This famous picture of a post-hunt oyster lunch by Jean-François de Troy, dated 1735 and now in musée Condé Chantilly, was originally commissioned for Louis XV’s private dining room. It is probably the first painting to depict the drinking of champagne; if you look closely, you can see the cork mid-air. The man who opened the bottle is still holding the knife that was used to cut the string that held the cork in place. In these early days of champagne, glasses were drunk in a big gulp and then turned over in a bowl to allow the sediment to drain out. (A technique for ridding the fizzy wine of troublesome sediment was only perfected by Veuve Clicquot in the 19th century).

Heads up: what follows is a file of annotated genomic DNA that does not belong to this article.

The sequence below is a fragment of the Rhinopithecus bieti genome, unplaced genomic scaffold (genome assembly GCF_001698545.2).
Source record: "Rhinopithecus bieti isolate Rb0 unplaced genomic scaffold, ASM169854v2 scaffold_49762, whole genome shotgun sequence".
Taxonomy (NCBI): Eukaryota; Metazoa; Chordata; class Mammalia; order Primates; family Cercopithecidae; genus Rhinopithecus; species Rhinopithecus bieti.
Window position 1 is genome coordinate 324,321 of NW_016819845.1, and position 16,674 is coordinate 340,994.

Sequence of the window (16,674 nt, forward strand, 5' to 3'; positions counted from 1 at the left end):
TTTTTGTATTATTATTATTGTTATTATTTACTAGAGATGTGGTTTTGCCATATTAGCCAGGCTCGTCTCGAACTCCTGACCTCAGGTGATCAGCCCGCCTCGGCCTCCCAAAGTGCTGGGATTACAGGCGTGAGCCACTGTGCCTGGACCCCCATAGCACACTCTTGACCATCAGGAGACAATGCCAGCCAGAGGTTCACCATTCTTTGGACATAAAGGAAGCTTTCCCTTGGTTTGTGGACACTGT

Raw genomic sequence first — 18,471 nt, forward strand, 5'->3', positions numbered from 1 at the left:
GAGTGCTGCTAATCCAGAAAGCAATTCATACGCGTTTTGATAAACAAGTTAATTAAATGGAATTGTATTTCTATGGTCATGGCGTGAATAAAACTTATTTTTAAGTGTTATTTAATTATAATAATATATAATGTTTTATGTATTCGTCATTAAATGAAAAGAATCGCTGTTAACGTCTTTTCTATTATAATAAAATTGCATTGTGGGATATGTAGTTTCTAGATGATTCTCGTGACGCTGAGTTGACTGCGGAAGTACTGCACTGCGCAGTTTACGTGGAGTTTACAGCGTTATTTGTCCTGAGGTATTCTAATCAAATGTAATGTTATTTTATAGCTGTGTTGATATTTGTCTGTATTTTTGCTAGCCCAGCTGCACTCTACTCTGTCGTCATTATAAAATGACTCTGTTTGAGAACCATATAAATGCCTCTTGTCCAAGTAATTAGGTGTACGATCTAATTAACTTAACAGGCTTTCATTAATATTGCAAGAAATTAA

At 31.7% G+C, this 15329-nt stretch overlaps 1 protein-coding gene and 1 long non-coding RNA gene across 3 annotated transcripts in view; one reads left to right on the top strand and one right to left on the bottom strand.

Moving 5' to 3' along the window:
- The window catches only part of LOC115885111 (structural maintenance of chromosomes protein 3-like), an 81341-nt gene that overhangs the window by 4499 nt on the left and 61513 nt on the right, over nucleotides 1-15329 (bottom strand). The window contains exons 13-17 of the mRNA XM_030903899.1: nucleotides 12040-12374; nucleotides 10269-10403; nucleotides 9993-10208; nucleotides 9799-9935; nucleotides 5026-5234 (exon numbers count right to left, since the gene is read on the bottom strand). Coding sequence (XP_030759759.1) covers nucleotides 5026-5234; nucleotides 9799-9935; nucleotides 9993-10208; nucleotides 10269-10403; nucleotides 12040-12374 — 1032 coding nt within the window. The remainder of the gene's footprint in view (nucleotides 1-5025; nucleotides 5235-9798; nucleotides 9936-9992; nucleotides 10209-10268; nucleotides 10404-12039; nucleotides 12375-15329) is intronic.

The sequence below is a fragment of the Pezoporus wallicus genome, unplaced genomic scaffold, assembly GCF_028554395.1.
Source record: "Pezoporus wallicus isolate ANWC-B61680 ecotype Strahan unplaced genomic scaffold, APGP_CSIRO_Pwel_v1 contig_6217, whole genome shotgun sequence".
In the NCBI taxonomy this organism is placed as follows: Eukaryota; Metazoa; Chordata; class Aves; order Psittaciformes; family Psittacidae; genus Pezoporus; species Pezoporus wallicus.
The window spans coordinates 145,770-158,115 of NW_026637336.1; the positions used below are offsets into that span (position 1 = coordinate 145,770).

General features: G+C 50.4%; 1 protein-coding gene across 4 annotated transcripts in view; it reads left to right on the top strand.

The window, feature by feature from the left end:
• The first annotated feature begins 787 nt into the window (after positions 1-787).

Amy Azzarito, "Past & present: Champagne" on DesignSponge [website]
"Le déjeuner d'huîtres de Jean-François de Troy (1735)",Présentation de l'oeuvre par Nicole Garnier, conservateur général du patrimoine
Portail pédagogique: CRDP/Domaine de Chantilly (2011)
http://crdp.ac-amiens.fr/chantilly/PDF/huitres.pdf [accompanying pdf.]